Remember Robin Leach, the host of the television show Lifestyles of the Rich and Famous who charmed us with “champagne wishes and caviar dreams”? Well, two decades later, it seems we’re all still hungover from the uber-affluent-extravaganza buzz we collectively endured. Celebrity gossip. The Fortune 500. Beltway politics. Who can sort through such porous distinctions anymore?
So is it really surprising that Donald Trump is deciding to run for President? He already has a tower, a board (bored) game, and a TV show. Is he supposed to just ride off into the sunset on his yacht, lounge on the beach of his own private island paradise, telling his martini cocktails they’re fired, never to be heard from again?
The uber-wealthy. Seems the more they get, the more they get in everyone’s face.
It’s tempting to reason that it has always been like this. “We seem to be made to suffer,” fatalist philosopher C-3PO reasons. “It’s our lot in life.”
But the reality is that today’s insane-ly rich have become even more brash than their power-wielding forbearers of yesteryear. (If that’s even possible. Which, unfortunately, it seems to be.) Commie-red rose-colored glasses aside, the rich just ain’t what they used to be. And an intriguing new study by (former Barnard College history professor) Thaddeus Russell, A Renegade History of the United States, makes that abundantly clear.
Take, for example, Andrew Carnegie. Over one hundred years ago, during the appropriately-named Gilded Age, the “chief of the global steel industry … made himself into one of the wealthiest men in the world. And yet,” notes Russell, “he worked nearly every day of the year, normally beginning before first light and finishing near midnight, and rarely indulged in luxury. By the end of his life, he had given away almost all of his fortune to charities.”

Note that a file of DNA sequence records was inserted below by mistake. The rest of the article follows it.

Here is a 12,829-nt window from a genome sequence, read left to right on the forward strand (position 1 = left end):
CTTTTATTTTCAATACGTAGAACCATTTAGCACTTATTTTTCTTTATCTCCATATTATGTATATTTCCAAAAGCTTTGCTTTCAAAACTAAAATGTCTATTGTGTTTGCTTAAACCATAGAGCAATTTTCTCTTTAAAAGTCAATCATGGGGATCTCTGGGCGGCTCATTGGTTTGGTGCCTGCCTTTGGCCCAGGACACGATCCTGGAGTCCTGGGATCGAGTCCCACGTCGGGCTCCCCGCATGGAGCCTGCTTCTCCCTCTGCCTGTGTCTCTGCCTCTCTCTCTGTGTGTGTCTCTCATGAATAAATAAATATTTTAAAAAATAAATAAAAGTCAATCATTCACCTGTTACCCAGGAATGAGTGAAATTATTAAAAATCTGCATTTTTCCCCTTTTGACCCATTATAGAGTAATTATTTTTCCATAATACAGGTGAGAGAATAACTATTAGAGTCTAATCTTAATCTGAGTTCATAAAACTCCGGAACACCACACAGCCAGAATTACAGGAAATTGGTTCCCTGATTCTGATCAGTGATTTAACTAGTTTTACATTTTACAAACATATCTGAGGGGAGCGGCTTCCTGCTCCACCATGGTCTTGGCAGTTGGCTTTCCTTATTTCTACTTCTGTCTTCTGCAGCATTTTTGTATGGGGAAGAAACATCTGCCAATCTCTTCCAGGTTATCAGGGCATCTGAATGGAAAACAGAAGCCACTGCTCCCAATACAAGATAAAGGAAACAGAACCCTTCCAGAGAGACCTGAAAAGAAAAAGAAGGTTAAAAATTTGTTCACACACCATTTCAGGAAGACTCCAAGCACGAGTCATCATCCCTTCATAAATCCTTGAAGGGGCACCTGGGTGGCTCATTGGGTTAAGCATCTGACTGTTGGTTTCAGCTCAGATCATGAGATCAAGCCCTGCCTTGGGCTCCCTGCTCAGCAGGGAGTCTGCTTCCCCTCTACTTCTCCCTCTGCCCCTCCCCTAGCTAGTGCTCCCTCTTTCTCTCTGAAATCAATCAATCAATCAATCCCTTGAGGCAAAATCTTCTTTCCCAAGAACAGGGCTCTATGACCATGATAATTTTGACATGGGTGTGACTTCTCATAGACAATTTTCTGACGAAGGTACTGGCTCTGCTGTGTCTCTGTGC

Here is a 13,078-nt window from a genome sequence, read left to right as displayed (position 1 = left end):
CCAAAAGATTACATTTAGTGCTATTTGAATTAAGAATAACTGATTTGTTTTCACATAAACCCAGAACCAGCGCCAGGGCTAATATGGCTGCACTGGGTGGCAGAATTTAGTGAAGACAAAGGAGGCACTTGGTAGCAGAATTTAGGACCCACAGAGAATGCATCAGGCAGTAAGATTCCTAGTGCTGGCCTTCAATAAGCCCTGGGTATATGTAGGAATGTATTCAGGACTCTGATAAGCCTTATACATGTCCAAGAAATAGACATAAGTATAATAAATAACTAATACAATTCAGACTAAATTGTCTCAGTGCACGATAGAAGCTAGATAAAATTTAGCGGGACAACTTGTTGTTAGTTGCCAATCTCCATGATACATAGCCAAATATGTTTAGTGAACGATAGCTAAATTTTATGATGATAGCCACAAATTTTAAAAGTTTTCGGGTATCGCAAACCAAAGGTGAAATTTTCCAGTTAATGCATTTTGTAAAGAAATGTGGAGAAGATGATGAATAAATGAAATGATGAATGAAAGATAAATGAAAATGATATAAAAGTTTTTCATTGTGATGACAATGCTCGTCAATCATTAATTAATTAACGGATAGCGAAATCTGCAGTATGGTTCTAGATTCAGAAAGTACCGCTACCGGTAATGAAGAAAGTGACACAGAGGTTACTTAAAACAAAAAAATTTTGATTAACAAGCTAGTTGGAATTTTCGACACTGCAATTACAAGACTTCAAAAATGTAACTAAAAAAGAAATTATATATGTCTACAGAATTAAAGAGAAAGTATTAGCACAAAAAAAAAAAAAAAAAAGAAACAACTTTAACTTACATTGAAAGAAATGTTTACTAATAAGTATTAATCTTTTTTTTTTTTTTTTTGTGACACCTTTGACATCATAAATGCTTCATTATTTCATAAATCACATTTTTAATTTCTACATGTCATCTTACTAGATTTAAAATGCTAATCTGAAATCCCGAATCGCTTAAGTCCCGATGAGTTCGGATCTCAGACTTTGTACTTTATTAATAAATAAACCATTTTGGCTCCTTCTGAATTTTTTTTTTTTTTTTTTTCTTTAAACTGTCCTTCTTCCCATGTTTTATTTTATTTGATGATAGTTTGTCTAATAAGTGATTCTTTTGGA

Carnegie even wrote his own manifesto, “The Gospel of Wealth,” in which he supported a hefty estate tax, suggesting that, to redeem “the selfish millionaire’s unworthy life” it was necessary to “have enormous sums paid over to the state from their fortunes.”
Perhaps today’s insanely affluent haven’t yet read Carnegie’s “Gospel of Wealth”? Perhaps they don’t subscribe to its tenets? Perhaps they can’t find a copy because the local library lost its funding?
But wait! (Gameshow voice.) There’s more!
“The only man wealthier than Carnegie was John D. Rockefeller,” continues Russell. “Rockefeller never smoked, drank, or traveled for pleasure. He neither attended nor gave parties. He taught his four children to abstain from candy, forced them to share a single bicycle, and dressed them in hand-me-downs. His son, John Jr., was the youngest and the only boy, and so until the age of eight he wore only dresses.”
Which, admittedly, all seems a bit extreme. Why accumulate vast sums of wealth and not partake in the leisure it affords?
“Curious that men with such great wealth refused to enjoy it,” ponders Russell, “the German social scientist Max Weber concluded that they became capitalists not so that they could enrich themselves, but because they felt a responsibility to manage society – to be superpatriarchs. To them, this was a religious “calling” that, if fulfilled, would grant them redemption and grace.”
It’s almost as if their capital accumulations (through whatever oppressive business methods they could afford – no pun intended) and their charitable giving were in a fight for their soul. (But we’ll save any further armchair psychology for another day.)
Bottom line (no pun intended – again), they felt that “rich men should be self-sacrificing patriarchs,” Russell notes, summing up with what could have been the mantra of the Gilded Age.
At least there was a sense of responsibility that came with their wealth accumulation. Even if theirs was a highly hierarchically unequal society.
Today, though, it seems we’re not even fortunate enough to have uber-affluent, power-wielding, “self-sacrificing patriarchs.” We’re stuck with insane-ly wealthy, power-tripping, brand-extensions of power-wielding men (it’s still mostly men) who can’t get enough of themselves, and are delusional enough to believe the rest of us crave their overbearing presence, too.
Seems there’s little we can do to escape them.